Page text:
But before we even can think about how we interact with water, most of us need a better idea what we are talking about.
His answers are mind expanding:
And then this water somehow becomes compressed into rock forming a band within the earth's core, but you'll have to read that explanation yourself.
Having given us a primer on the nature of water, Fishman goes on to provide a series of descriptive discussions of how various cities, regions and countries have managed water, well and poorly. These include Las Vegas, which from a water availability point of view ought not to exist out there in the desert, but which is actually managing relatively competently. (Friends of mine take a different view of that management than Fishman; more here.)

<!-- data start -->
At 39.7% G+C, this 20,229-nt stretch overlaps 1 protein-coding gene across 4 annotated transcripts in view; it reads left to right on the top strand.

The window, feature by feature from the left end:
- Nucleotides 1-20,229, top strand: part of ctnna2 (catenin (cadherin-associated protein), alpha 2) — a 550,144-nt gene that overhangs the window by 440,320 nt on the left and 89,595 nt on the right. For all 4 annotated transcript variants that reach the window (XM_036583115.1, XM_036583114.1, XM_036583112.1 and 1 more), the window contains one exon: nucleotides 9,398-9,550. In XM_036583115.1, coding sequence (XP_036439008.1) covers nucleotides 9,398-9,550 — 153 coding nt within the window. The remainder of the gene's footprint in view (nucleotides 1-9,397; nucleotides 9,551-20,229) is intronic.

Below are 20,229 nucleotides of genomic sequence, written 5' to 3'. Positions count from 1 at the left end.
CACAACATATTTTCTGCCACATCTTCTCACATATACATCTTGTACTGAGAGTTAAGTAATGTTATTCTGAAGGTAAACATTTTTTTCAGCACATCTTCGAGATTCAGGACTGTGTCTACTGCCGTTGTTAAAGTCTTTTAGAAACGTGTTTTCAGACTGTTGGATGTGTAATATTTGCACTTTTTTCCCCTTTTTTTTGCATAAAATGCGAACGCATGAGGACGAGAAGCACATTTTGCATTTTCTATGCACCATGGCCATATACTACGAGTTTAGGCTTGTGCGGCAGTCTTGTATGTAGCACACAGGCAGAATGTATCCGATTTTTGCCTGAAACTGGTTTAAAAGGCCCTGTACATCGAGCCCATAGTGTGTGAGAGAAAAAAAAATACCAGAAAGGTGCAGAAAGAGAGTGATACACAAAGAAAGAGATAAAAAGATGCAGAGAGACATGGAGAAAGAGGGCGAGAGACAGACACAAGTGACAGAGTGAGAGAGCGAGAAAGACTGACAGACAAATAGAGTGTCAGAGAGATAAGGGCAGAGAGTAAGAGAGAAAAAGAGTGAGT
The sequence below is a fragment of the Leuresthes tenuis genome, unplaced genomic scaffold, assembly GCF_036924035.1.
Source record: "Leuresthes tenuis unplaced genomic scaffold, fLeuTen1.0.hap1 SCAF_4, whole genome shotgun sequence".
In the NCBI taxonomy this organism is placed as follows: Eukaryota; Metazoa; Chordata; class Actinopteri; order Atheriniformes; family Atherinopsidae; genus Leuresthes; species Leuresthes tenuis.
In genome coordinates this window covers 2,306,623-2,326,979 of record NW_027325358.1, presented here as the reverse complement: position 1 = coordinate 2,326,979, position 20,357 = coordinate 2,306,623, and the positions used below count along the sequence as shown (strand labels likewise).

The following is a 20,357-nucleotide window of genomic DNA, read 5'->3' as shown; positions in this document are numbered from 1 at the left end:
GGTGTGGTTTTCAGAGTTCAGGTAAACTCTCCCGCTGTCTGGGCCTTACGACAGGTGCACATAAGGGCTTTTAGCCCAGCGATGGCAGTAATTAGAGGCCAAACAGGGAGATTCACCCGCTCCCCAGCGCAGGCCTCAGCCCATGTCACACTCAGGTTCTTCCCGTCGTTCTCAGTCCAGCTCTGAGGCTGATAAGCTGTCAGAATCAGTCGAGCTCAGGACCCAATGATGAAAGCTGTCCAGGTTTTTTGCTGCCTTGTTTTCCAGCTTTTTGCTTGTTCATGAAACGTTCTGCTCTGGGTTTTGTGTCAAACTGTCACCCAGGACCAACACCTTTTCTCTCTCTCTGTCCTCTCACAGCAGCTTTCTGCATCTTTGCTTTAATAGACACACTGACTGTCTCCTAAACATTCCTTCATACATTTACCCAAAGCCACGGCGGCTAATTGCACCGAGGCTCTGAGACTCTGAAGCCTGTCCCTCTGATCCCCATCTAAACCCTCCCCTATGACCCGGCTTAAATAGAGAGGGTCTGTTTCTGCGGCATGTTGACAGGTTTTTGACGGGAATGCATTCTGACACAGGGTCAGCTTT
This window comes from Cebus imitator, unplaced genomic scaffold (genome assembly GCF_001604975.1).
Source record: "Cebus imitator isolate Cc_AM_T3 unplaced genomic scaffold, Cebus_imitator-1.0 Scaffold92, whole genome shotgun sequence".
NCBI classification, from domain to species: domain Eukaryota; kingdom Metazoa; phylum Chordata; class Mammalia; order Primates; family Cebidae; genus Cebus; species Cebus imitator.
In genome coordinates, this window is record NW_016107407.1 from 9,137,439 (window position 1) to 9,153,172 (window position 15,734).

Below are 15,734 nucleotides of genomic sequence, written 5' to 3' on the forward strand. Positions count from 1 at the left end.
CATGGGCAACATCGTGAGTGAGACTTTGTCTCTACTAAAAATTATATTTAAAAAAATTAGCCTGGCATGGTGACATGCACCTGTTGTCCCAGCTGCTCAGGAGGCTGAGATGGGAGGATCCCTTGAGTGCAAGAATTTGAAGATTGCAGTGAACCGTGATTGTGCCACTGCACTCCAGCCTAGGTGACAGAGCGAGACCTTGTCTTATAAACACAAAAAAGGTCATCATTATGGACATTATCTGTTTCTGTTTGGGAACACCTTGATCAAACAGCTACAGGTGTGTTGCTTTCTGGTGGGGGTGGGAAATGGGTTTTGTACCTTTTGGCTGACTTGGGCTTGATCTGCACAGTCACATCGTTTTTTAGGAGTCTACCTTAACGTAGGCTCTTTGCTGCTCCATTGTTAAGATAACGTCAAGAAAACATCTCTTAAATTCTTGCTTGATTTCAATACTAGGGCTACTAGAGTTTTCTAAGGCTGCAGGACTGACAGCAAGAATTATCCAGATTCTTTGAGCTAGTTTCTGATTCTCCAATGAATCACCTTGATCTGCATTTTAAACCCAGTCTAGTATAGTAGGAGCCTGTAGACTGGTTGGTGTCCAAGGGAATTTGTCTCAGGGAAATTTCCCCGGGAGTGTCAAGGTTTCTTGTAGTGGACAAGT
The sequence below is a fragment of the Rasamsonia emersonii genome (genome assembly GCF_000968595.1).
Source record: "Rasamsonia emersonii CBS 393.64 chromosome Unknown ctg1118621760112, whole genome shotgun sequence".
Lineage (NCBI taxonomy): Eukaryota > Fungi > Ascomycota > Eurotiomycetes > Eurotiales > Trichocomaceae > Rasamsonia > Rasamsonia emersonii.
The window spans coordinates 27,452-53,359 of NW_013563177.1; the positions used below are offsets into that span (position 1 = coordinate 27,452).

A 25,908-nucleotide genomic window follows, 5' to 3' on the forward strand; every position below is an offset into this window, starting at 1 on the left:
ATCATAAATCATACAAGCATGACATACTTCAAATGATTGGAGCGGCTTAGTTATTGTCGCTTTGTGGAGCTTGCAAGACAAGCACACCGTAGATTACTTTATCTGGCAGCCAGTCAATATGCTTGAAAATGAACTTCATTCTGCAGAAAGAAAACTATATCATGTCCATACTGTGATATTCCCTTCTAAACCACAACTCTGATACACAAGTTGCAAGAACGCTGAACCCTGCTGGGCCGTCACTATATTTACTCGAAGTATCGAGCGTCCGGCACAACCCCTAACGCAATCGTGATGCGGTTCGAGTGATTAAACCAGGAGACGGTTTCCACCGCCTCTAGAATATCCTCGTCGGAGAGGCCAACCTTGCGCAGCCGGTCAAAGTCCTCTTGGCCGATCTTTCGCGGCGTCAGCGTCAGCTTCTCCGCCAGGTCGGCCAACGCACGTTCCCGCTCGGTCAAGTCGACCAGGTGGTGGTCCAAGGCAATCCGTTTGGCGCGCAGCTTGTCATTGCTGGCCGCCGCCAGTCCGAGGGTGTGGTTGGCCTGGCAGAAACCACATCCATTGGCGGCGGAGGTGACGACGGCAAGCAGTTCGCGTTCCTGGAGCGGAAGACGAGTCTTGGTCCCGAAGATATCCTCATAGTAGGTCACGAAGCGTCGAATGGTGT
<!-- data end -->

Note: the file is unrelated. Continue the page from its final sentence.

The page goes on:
There's such a thing as too much water: in 2008 Hurricane Ike flooded Galveston and knocked out the city's systems. Restoring them provided many lessons.
These days we may think of California as the epicenter of drought experience, but Australia has suffered far more and learned much about how to provide water to a modern, industrial civilization when natural cycles and climate change turn a continent dry.
The Indian subcontinent deals with water distribution in ways that seem both profoundly counterintuitive and inequitable. Fishman provides a frightening description of how a wealthy, modern society can fail to tend and extend a modern water system as a consequence of historical and cultural attitudes.
From there, Fishman moves on to discuss how international capitalism is developing and exploiting water's marketability, costs and potential profits.
To be honest, this story is frightening. Yet I come away understanding why Fishman is an optimist. Providing water to humans and other living beings both adequately and efficiently is a social challenge, both political and moral. But we know a lot about what could be done if we would just create the context in which to do it. This challenge is about moving from understanding to action. Fishman concludes: